Transitioning to the formal economy through technology: The trends towards e-formality

Article | 10 May 2019
By Juan Chacaltana and Vicky Leung
Employment Policy Department

These days it seems like everyone is talking about how new technologies are affecting the labour markets. Yet, less attention has been paid to technology’s impact on policies affecting millions of workers in the informal economy. Now, an increasing number of governments are promoting new technologies that could facilitate the transition from the informal to the formal economy.

This was the key finding in a recent research report. In it, we highlight emerging trends in policy regarding the role of technology in this transition. Technology can facilitate providing access to social protection, simplify regulation, increase productivity, support inspection and compliance with laws, and give a voice to those working “underground” or in the shadows.

These technological trends include innovative, information-intensive and connectivity-based tools or approaches – what we call “e-formality” – which contrast sharply to traditional, time-consuming practices. Much progress has been made in applying these tools and approaches in high-income countries. Now, similar initiatives covering a wide array of pathways to formality are occurring in middle and even low-income countries.

What are some of the technological innovations that can smooth the road to formality? Take, for example, simplification of time-consuming procedures and registration of businesses. “Virtual one-stop shops” similar to the e-Business register in Estonia provides an advanced and secure platform for registering businesses online without going to a notary or other officials. Although more evidence is needed to assess if registration of business implies labour formalization as well.

Or registration of workers. The “Electronic Payroll” in Peru, a joint effort of the Tax Authority and the Labour Ministry, has significantly increased formality. Similar solutions exist in other countries, including innovative tools for hard to reach groups like domestic workers: in Uruguay, the Social Security Institution launched a free mobile app for employers to ease the registration and compliance concerning domestic workers rights. And in Ghana, digitalization of the health insurance renewal process can be done remotely using mobile phones or other digital devices.

Technologies are also being used to encourage the registration of transactions. These include tax deductions for the use of credit cards in South Korea, monthly lottery prizes for customers who ask for receipts in Sao Paulo, Brazil, and subsidies for small businesses to the use of cash machines linked directly to the Fiscal Control Unit in Hungary. Tracking transactions does not only facilitate the transition to formality through enhanced transparency. Some argue that this could make payment habits more secure and efficient, generate a financial track record that can facilitate access to finance, and create opportunities for start-ups in the electronic payment area.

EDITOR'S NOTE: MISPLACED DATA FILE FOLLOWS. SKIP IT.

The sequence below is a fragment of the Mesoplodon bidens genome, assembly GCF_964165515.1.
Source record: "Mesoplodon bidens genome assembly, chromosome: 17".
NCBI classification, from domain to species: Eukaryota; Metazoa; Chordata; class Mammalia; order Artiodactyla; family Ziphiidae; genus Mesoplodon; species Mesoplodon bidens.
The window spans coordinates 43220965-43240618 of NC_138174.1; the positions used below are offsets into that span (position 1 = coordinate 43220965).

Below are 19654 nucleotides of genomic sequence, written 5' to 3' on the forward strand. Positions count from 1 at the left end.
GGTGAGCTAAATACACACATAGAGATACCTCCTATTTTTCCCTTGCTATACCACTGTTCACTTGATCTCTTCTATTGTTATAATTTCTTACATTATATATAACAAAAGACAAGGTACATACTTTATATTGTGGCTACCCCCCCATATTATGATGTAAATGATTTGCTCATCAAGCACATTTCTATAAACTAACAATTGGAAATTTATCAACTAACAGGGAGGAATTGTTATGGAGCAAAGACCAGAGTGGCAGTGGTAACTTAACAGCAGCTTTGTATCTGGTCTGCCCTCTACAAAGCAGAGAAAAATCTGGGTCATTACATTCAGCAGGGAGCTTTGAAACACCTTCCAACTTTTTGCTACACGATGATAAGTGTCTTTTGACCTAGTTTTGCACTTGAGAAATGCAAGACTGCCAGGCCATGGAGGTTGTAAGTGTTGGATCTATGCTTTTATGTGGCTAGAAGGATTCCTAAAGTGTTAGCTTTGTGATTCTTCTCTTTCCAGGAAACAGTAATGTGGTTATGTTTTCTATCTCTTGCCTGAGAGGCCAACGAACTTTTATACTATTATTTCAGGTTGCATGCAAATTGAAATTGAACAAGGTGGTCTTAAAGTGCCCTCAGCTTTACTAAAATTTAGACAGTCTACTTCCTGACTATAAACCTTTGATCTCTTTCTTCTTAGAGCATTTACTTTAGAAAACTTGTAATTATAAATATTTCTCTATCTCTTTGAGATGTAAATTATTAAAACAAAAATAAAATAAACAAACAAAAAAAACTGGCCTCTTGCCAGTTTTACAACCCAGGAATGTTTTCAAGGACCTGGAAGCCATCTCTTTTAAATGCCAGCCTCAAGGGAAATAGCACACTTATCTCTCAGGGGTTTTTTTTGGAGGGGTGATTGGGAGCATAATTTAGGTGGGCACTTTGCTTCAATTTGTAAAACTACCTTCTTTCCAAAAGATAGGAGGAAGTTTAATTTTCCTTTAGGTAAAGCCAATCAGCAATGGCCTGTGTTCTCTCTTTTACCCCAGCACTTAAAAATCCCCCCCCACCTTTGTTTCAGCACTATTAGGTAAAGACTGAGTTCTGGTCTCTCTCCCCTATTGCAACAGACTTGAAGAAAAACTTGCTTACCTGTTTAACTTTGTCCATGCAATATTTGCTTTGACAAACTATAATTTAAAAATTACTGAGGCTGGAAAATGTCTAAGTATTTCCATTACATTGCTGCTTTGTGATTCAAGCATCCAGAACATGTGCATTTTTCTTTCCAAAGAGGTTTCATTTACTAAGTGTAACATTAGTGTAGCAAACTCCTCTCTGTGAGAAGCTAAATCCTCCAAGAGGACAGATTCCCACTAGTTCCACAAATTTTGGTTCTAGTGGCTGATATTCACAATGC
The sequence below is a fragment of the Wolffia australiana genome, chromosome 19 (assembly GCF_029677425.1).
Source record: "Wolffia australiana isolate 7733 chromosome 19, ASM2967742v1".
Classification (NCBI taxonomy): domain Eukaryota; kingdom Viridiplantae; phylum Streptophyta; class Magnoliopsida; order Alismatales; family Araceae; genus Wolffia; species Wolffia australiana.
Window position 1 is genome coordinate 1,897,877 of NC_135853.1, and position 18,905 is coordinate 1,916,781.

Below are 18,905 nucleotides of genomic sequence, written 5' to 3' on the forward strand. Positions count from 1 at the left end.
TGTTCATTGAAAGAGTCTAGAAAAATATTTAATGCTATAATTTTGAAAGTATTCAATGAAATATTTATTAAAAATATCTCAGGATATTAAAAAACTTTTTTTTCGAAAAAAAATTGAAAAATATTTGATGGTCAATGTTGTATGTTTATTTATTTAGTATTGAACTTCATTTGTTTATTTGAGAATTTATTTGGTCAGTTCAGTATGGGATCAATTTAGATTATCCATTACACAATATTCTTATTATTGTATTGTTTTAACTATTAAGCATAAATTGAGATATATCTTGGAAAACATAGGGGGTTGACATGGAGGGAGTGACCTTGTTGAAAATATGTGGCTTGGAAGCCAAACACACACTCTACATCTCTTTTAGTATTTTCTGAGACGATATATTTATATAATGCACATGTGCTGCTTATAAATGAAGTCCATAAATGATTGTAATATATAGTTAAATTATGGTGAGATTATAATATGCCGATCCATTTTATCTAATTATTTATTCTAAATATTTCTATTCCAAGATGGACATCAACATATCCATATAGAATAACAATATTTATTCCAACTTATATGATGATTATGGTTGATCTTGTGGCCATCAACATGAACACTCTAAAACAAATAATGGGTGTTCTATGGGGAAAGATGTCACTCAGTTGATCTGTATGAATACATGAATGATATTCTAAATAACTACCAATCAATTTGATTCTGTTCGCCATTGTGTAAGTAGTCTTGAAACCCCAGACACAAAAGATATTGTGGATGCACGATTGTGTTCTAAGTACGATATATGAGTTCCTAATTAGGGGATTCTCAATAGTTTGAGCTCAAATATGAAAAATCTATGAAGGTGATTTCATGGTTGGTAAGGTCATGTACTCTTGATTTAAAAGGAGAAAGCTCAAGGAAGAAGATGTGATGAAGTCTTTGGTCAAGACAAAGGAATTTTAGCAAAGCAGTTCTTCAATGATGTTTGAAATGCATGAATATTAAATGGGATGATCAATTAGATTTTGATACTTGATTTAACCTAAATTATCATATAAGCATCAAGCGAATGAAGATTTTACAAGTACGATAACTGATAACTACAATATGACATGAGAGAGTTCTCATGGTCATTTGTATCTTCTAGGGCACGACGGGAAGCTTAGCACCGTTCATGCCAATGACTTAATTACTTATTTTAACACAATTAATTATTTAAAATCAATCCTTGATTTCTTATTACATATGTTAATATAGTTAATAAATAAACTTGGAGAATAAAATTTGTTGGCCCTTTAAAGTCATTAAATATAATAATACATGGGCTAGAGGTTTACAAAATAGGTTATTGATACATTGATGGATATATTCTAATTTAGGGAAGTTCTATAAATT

Similarly, new technologies are being employed to strengthen enforcement bodies and systems to comply with business or labour obligations. For example, a “Digital inspector” scheme in Argentina and the “Labour Inspection System Application (LISA)” in Sri Lanka use a tablet to give labour inspectors enhanced access to several information databases of different interrelated agencies.

Innovative solutions have been tested for increasing productivity of low productivity economic units Take the case of Tabletas Concanaco in Mexico and the free Fiji Revenue & Customs Service (FRCS) point-of-sale (POS) App available in Fiji where new technologies are used to help SMEs record the provision of sales reports, enable electronic sales and billing and allow customers to settle payments with credit and debit cards.

New technologies based on information and intelligence could also help facilitate inter-ministerial coordination, better link between business and labour formalization, and ease the sharing of information and actions among tax, social security and employment institutions. Some examples include the “e-Social” system in Brazil or the Integrated Contribution Register (Planilla Integrada de Liquidación de Aportes (PILA)) in Colombia that unifies information from several agencies.

It is important to note that these e-solutions are not always explicitly linked to the transition to formality, but are promising as they bring more transparency, information and new approaches that can represent initial steps in the transition to formality.

In conclusion, we are at an early stage in the evolution of this new generation of formality related policies. It has good potentials, which can be realized only through effective policies. Given the significant uncertainty about the new technology for e-formality, policies need to be guided by timely data and reliable evidence. What’s more, social dialogue among the social partners could also play a key role for assuring that e-formality policies actually lead to decent work.